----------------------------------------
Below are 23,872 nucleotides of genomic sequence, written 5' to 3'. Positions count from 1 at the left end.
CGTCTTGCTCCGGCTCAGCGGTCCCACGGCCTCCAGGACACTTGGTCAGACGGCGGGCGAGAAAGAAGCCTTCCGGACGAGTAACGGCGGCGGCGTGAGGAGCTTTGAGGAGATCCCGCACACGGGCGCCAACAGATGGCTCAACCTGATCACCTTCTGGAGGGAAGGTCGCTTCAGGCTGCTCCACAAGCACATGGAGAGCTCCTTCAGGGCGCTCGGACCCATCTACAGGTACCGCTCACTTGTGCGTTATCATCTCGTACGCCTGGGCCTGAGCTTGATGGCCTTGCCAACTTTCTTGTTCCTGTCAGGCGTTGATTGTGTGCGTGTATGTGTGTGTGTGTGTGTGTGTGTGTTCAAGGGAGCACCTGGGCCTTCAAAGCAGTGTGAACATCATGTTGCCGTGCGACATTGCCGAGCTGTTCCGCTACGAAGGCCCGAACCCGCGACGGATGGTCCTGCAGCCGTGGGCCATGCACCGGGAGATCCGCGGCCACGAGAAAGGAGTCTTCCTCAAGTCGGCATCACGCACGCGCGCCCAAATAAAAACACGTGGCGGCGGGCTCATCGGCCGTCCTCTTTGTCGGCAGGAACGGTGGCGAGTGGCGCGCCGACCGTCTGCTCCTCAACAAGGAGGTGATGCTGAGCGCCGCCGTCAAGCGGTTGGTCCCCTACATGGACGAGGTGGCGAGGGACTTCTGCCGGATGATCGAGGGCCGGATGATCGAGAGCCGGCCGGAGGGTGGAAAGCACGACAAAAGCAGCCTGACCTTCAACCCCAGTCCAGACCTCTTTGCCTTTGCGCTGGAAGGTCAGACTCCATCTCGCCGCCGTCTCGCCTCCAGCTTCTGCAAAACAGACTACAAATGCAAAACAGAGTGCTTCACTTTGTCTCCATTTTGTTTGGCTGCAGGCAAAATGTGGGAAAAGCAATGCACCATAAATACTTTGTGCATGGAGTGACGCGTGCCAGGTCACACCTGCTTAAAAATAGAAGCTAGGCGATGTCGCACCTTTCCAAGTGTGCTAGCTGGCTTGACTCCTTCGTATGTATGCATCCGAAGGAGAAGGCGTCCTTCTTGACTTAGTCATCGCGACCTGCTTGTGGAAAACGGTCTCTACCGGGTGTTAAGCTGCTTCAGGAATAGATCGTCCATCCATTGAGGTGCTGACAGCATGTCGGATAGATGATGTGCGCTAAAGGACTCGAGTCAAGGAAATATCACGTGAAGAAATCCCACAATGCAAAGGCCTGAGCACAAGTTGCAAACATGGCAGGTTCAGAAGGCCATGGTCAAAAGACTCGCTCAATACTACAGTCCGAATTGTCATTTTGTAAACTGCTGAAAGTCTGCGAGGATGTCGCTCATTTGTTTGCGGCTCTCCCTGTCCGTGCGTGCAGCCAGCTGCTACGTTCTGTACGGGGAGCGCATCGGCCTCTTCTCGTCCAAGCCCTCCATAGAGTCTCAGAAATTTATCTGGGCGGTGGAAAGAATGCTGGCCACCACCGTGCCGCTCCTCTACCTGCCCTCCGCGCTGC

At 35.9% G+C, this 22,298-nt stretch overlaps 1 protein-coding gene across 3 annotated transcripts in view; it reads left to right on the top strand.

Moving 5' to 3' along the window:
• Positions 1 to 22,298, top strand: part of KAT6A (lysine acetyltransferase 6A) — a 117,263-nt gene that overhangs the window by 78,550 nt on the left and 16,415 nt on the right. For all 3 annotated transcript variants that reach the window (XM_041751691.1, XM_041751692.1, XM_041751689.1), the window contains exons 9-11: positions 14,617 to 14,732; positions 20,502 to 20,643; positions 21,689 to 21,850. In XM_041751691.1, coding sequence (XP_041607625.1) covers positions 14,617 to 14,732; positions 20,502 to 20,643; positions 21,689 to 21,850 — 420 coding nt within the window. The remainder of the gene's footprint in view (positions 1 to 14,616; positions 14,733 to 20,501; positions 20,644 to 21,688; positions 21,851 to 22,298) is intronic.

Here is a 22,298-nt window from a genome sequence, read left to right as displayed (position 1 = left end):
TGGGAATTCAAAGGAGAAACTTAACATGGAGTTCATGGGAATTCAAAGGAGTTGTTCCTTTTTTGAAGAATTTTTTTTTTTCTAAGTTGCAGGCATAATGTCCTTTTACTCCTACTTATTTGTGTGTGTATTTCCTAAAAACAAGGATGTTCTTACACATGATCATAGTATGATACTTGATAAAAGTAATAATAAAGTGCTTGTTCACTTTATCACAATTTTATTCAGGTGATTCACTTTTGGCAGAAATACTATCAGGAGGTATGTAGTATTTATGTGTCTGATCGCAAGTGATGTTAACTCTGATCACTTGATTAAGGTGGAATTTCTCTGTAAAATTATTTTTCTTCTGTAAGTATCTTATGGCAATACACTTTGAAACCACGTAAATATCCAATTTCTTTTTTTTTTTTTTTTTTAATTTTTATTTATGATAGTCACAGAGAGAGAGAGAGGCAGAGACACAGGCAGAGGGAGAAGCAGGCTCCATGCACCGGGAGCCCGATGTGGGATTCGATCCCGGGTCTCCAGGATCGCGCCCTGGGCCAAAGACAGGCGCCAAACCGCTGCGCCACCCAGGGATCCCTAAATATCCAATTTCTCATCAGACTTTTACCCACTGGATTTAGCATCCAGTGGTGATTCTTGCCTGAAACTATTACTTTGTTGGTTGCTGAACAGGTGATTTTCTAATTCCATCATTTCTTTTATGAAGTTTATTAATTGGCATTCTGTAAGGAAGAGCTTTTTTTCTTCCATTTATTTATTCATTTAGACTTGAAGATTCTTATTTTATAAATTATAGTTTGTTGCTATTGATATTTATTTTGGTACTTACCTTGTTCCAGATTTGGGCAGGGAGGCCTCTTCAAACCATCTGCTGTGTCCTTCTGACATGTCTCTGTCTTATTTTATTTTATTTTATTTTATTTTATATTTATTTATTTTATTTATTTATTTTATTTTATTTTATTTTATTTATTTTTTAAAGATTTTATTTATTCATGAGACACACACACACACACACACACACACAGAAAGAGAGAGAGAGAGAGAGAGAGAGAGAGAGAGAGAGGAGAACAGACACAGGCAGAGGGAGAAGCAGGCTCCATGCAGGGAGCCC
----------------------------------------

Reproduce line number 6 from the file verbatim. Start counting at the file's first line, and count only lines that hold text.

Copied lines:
Here is a 22,298-nt window from a genome sequence, read left to right as displayed (position 1 = left end):